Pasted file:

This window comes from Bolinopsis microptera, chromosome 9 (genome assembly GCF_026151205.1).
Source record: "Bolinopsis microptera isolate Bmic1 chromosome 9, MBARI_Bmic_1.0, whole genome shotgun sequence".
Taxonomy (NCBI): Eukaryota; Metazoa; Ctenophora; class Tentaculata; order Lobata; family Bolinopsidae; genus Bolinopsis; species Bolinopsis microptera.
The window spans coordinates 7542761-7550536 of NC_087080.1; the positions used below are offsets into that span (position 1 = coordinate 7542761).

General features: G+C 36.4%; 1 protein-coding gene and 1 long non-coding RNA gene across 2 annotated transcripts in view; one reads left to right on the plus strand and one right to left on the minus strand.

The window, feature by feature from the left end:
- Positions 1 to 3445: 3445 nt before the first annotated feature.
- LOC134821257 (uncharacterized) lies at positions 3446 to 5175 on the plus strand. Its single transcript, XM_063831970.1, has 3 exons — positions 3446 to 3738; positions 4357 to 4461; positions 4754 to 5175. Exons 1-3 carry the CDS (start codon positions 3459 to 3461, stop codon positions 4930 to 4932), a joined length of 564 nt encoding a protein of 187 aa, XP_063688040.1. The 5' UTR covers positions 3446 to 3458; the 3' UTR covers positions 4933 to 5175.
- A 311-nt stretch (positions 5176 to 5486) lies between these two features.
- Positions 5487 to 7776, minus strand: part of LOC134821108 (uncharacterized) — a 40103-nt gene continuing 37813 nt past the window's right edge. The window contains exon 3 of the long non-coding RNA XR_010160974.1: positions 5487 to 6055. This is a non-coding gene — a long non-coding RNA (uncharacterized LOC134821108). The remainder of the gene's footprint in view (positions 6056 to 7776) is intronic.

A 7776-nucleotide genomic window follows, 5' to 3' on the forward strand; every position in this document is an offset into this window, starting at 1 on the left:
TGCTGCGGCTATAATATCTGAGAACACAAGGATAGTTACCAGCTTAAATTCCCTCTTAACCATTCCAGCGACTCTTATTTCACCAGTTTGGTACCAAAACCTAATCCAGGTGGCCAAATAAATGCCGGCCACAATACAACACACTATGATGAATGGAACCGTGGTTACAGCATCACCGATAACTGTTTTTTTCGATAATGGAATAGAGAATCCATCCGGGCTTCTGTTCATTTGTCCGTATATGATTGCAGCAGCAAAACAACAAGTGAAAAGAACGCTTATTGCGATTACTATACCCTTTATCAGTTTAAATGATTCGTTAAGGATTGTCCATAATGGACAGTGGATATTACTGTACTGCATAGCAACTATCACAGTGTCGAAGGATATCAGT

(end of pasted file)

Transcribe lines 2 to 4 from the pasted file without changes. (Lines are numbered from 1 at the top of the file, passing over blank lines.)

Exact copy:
Source record: "Bolinopsis microptera isolate Bmic1 chromosome 9, MBARI_Bmic_1.0, whole genome shotgun sequence".
Taxonomy (NCBI): Eukaryota; Metazoa; Ctenophora; class Tentaculata; order Lobata; family Bolinopsidae; genus Bolinopsis; species Bolinopsis microptera.
The window spans coordinates 7542761-7550536 of NC_087080.1; the positions used below are offsets into that span (position 1 = coordinate 7542761).